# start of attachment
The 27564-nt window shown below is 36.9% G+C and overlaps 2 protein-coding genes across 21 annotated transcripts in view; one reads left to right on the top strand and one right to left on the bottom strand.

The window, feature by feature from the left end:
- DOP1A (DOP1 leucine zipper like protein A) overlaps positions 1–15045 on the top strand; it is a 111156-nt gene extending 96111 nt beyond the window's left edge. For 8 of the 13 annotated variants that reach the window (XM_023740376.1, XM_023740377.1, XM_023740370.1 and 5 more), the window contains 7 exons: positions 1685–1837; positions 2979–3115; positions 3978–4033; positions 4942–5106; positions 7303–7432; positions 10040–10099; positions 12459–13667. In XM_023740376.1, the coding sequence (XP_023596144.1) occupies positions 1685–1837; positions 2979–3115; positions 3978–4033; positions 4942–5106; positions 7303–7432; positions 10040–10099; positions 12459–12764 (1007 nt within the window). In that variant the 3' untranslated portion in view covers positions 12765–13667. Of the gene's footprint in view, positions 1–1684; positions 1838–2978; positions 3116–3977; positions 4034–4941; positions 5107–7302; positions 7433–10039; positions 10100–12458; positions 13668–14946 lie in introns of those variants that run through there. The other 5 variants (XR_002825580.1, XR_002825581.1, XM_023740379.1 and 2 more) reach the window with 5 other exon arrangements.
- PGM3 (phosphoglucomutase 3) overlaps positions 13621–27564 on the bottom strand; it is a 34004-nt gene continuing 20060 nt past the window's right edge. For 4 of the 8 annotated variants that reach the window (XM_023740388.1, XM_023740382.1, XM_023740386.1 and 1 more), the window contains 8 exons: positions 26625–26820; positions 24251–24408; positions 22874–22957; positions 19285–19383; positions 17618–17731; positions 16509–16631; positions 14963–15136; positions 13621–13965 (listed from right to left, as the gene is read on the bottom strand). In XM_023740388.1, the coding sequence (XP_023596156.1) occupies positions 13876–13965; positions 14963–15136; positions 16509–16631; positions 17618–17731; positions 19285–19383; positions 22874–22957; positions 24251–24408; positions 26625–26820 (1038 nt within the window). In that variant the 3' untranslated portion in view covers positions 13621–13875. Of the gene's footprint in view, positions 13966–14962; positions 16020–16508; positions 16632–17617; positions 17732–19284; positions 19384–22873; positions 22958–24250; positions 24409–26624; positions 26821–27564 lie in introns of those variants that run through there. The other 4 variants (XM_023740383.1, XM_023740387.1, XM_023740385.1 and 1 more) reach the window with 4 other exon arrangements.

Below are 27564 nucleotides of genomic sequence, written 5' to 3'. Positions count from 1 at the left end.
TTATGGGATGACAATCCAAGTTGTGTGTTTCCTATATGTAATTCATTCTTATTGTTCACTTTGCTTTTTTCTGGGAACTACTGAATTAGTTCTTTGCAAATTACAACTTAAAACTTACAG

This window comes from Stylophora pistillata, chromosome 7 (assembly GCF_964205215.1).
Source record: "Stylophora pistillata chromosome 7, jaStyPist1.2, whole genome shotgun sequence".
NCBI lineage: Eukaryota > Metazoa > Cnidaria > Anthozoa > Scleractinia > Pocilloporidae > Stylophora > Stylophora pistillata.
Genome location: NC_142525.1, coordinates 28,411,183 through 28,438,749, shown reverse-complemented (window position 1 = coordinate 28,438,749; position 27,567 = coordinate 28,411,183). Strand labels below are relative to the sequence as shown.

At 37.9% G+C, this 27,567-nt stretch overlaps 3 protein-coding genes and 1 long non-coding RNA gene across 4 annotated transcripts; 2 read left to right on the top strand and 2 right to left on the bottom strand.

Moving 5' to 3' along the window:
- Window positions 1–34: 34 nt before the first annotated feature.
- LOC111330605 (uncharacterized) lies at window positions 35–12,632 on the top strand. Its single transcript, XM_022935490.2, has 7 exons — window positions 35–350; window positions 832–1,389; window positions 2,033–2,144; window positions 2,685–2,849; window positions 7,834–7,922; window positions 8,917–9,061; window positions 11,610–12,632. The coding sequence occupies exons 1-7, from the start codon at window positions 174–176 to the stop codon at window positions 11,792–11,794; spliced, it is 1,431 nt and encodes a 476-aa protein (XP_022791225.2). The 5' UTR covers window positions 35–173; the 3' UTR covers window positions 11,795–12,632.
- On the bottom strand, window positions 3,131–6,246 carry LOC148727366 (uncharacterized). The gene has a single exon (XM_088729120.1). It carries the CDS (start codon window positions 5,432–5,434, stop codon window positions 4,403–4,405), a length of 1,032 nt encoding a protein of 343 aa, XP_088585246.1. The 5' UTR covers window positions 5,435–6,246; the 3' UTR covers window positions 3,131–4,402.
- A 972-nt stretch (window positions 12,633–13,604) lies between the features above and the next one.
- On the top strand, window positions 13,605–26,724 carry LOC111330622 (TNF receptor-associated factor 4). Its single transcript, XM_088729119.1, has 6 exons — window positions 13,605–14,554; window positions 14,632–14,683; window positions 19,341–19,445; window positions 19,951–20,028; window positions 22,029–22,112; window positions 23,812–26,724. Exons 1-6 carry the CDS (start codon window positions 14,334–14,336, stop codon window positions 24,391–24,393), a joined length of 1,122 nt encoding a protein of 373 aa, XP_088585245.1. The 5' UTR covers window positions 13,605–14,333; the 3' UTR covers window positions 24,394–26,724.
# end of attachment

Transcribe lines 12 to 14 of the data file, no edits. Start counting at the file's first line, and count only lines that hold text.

Moving 5' to 3' along the window:
- Window positions 1–34: 34 nt before the first annotated feature.
- LOC111330605 (uncharacterized) lies at window positions 35–12,632 on the top strand. Its single transcript, XM_022935490.2, has 7 exons — window positions 35–350; window positions 832–1,389; window positions 2,033–2,144; window positions 2,685–2,849; window positions 7,834–7,922; window positions 8,917–9,061; window positions 11,610–12,632. The coding sequence occupies exons 1-7, from the start codon at window positions 174–176 to the stop codon at window positions 11,792–11,794; spliced, it is 1,431 nt and encodes a 476-aa protein (XP_022791225.2). The 5' UTR covers window positions 35–173; the 3' UTR covers window positions 11,795–12,632.